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The recession was brutal for the organic sector. When the global economy crashed in 2008, retailers were quick to delist organic lines. Vegetables, for most consumers, were simply vegetables; shoppers were not prepared to pay the premium for an organic version, supermarkets reasoned. Gone was the double-digit growth of the early 2000s.
Between 2008 and 2013, the organic market declined by more than 20 per cent, explains Rob Howard, managing director of Riverford Organic. The fact that box schemes such as Riverford managed to grow in such tough trading conditions (sales increased 25 per cent in the past five years, with turnover for the past year reaching £45 million) shows how its strategy of increased deliveries, new products and improved digital technology paid off.
Likewise Abel & Cole, Riverford’s main box scheme rival, increased turnover by 20 per cent in the past year, according to the Soil Association’s 2013 annual report.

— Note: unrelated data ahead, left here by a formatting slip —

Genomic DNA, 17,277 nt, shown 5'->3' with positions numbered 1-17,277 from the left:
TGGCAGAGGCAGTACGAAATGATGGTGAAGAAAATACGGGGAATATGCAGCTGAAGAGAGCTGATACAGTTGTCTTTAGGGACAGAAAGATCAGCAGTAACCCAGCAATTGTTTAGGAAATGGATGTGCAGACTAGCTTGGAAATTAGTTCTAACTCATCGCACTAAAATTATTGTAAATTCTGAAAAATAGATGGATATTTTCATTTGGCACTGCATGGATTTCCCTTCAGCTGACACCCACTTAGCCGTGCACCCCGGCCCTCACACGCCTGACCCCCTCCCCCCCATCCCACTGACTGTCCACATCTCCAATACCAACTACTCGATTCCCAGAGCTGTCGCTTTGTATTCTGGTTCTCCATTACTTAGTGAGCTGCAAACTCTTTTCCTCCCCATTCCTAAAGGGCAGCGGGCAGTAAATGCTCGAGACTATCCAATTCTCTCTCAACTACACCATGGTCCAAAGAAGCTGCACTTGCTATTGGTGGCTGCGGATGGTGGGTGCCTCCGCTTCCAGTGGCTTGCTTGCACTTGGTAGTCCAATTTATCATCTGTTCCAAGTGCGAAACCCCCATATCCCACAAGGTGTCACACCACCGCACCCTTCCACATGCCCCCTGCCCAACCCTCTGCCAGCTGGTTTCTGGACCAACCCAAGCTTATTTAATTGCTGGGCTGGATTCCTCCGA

Today, the organic market – 70 per cent of which is controlled by the supermarkets – still has problems. Kantar data for the 52 weeks to 18 August 2013 shows sales of organic produce declined 4.4 per cent in value to £181m. Volumes were down 6.8 per cent. Decline in the market was driven by veg, with fewer shoppers and a decline in purchase frequency the main reasons.
United States biotech giant Monsanto is ending all but one project to grow GM foods in Europe, reports German daily Die Welt.
The firm announced on July 17 that it is withdrawing all permits requested to the European Commission to grow genetically modified corn, soy and sugar beets because it does not see "a commercial outlook" for these products, the paper says. Only a request to grow genetically modified corn of the MON810 type will be renewed.
This month’s floods along the Danube and other Central European rivers could add up to the costliest weather-related disaster since 1999, with the cost to agriculture alone expected to exceed €1 billion. Farm groups representatives pressed EU negotiators to reach a final deal on the Common Agricultural Policy, arguing that its direct-payments scheme helps sustain farmers in times of climate uncertainty.
Credit Suisse AG estimates overall damage ranging from €3 billion to €5.8 billion due to rains and floods that hit Austria, the Czech Republic and Germany the hardest. In some places, the Danube, Inn and Ilz were four times their normal levels during the height of the flooding.